Another big change that nonprofits must prepare for is an almost certain decrease in charitable giving. The new tax law doubles the standard deduction for individuals to $12,000 and for couples to $24,000. While the new standard deduction will provide a higher overall deduction for many taxpayers, it will most likely depress charitable giving because only those who itemize deductions, instead of taking the standard deduction, get the benefit of a charitable contribution.
Experts estimate that the provision will radically decrease the number of taxpayers who itemize their deductions – from about 30% of taxpayers in 2017 to 6% in 2018. The National Council of Nonprofits predicts that the change will shrink giving to charitable nonprofits by $13 billion or more each year, and the Massachusetts Nonprofit Network predicts the impact in Massachusetts will be as high as $500 million.
This change may also encourage more so-called “bunched” giving. Instead of making annual gifts to charities, donors might wait and make several years’ worth of donations in one year. The idea would be to raise the value of itemized deductions (including charitable contributions) above the standard deduction.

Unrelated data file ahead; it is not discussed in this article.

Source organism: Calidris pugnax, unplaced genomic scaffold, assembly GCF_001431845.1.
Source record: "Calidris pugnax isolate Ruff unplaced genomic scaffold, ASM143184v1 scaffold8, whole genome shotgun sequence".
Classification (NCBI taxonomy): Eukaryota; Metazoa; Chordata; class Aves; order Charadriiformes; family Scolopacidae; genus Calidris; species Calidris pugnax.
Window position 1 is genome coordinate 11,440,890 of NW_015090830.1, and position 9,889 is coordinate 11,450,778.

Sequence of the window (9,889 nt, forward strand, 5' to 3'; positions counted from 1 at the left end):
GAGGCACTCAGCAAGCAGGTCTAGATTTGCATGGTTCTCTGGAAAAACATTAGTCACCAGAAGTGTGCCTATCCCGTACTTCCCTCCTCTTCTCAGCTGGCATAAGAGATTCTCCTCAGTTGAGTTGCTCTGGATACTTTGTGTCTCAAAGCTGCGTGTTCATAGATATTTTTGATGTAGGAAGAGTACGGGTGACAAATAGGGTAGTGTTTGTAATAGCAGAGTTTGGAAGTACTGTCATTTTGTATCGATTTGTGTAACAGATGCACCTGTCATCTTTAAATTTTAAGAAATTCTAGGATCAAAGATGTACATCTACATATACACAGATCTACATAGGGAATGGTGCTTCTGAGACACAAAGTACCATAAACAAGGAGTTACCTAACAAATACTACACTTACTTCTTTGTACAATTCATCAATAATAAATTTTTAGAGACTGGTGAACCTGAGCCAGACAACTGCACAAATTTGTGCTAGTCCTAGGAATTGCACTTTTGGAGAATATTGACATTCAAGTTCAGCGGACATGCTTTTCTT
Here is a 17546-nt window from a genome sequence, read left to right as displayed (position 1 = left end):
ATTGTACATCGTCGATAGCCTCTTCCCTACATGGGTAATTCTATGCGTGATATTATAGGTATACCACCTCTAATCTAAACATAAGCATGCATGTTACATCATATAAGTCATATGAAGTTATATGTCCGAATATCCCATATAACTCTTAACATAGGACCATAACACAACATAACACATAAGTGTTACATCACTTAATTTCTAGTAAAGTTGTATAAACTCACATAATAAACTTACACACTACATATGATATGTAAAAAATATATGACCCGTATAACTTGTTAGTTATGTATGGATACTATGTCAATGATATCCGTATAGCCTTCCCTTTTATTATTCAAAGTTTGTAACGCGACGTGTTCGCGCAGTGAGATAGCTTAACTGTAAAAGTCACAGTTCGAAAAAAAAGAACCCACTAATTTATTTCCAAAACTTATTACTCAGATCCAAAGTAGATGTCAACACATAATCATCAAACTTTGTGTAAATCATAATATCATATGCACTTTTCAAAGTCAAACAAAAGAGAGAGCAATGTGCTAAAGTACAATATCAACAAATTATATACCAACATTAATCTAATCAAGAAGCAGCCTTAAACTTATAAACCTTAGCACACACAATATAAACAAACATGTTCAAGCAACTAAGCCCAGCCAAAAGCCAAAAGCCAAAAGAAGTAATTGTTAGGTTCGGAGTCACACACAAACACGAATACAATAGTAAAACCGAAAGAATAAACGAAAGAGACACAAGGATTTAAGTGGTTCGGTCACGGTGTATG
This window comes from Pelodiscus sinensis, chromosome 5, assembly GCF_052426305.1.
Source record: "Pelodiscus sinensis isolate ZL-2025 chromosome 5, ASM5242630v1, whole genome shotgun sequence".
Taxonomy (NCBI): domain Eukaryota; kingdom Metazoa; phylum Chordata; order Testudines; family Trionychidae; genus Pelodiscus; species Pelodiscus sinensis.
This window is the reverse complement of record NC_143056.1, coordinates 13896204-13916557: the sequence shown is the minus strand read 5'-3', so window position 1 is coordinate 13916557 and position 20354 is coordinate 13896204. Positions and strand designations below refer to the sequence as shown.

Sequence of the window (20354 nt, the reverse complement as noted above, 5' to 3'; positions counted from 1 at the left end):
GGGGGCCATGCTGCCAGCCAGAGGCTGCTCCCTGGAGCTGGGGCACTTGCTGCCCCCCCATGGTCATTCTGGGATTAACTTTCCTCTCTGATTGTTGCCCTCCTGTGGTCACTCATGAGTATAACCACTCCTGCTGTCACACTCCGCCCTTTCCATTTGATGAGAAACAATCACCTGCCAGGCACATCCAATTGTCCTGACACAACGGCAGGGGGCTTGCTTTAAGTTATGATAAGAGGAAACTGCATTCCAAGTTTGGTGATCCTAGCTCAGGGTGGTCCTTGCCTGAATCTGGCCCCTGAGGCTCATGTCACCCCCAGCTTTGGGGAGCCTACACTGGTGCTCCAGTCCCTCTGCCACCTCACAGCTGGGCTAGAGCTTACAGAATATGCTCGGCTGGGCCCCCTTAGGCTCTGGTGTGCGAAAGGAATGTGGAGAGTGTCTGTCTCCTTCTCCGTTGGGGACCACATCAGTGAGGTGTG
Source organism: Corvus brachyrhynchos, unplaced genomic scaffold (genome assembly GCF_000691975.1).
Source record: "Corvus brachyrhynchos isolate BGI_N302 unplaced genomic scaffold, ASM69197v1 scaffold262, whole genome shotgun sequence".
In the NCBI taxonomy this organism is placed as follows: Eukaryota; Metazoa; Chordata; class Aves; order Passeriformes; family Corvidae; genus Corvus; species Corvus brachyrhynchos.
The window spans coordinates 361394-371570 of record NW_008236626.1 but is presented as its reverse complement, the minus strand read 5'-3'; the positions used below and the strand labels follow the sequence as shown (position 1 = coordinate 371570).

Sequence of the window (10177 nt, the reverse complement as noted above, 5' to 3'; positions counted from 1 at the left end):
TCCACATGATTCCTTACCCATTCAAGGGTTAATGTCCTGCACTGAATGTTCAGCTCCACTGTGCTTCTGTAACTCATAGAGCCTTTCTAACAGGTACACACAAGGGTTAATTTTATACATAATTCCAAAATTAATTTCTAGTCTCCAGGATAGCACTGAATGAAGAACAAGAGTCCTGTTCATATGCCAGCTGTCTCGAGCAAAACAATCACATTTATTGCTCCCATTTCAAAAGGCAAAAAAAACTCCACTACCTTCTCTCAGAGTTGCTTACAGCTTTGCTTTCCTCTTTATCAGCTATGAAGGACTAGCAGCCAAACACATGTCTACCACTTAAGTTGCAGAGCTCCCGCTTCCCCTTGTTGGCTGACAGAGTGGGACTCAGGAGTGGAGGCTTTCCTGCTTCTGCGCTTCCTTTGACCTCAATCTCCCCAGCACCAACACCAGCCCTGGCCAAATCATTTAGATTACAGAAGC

This change will demand creativity and new planning strategies on the part of nonprofit development officers. Indeed, there are already signs that nonprofits are ramping up other forms of fundraising. For example, many charities have begun to aggressively hire grant writers; and in the first quarter, the People’s United Community Foundation has seen a dramatic increase in grant applications.
In addition to changes to the standard deduction, the tax law also doubles the exemption for the estate tax to almost $11 million for individuals and to approximately $22 million for couples. The National Council of Nonprofits predicts this could depress charitable giving by another $4 billion per year.
3 ) Demand for Services Likely to Increase